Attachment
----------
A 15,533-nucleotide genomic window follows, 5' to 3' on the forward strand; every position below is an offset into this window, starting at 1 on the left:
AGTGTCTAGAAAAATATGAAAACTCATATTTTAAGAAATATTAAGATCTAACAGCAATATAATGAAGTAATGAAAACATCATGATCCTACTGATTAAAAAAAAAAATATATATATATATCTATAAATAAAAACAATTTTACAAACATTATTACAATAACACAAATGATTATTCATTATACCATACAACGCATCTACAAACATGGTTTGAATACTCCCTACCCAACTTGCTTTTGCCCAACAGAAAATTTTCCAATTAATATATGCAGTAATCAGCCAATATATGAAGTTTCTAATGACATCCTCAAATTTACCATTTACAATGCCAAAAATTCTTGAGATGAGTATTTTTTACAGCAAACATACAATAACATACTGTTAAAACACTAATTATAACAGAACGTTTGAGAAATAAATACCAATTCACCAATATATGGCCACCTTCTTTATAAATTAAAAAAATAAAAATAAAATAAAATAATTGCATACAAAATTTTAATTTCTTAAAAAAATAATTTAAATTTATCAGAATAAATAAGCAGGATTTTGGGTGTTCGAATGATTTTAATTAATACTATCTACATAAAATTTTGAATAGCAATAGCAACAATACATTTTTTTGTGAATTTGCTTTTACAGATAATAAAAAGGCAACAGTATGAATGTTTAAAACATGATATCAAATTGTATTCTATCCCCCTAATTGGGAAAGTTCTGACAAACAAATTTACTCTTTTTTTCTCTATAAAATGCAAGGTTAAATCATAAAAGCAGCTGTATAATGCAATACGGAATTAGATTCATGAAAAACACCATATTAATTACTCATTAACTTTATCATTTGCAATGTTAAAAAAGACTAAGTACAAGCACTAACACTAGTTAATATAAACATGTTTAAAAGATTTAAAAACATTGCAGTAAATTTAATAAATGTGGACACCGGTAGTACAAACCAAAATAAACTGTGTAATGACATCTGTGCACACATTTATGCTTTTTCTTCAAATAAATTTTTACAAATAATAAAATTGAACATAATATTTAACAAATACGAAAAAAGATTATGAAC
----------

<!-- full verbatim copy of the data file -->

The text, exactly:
A 15,533-nucleotide genomic window follows, 5' to 3' on the forward strand; every position below is an offset into this window, starting at 1 on the left:
AGTGTCTAGAAAAATATGAAAACTCATATTTTAAGAAATATTAAGATCTAACAGCAATATAATGAAGTAATGAAAACATCATGATCCTACTGATTAAAAAAAAAAATATATATATATATCTATAAATAAAAACAATTTTACAAACATTATTACAATAACACAAATGATTATTCATTATACCATACAACGCATCTACAAACATGGTTTGAATACTCCCTACCCAACTTGCTTTTGCCCAACAGAAAATTTTCCAATTAATATATGCAGTAATCAGCCAATATATGAAGTTTCTAATGACATCCTCAAATTTACCATTTACAATGCCAAAAATTCTTGAGATGAGTATTTTTTACAGCAAACATACAATAACATACTGTTAAAACACTAATTATAACAGAACGTTTGAGAAATAAATACCAATTCACCAATATATGGCCACCTTCTTTATAAATTAAAAAAATAAAAATAAAATAAAATAATTGCATACAAAATTTTAATTTCTTAAAAAAATAATTTAAATTTATCAGAATAAATAAGCAGGATTTTGGGTGTTCGAATGATTTTAATTAATACTATCTACATAAAATTTTGAATAGCAATAGCAACAATACATTTTTTTGTGAATTTGCTTTTACAGATAATAAAAAGGCAACAGTATGAATGTTTAAAACATGATATCAAATTGTATTCTATCCCCCTAATTGGGAAAGTTCTGACAAACAAATTTACTCTTTTTTTCTCTATAAAATGCAAGGTTAAATCATAAAAGCAGCTGTATAATGCAATACGGAATTAGATTCATGAAAAACACCATATTAATTACTCATTAACTTTATCATTTGCAATGTTAAAAAAGACTAAGTACAAGCACTAACACTAGTTAATATAAACATGTTTAAAAGATTTAAAAACATTGCAGTAAATTTAATAAATGTGGACACCGGTAGTACAAACCAAAATAAACTGTGTAATGACATCTGTGCACACATTTATGCTTTTTCTTCAAATAAATTTTTACAAATAATAAAATTGAACATAATATTTAACAAATACGAAAAAAGATTATGAAC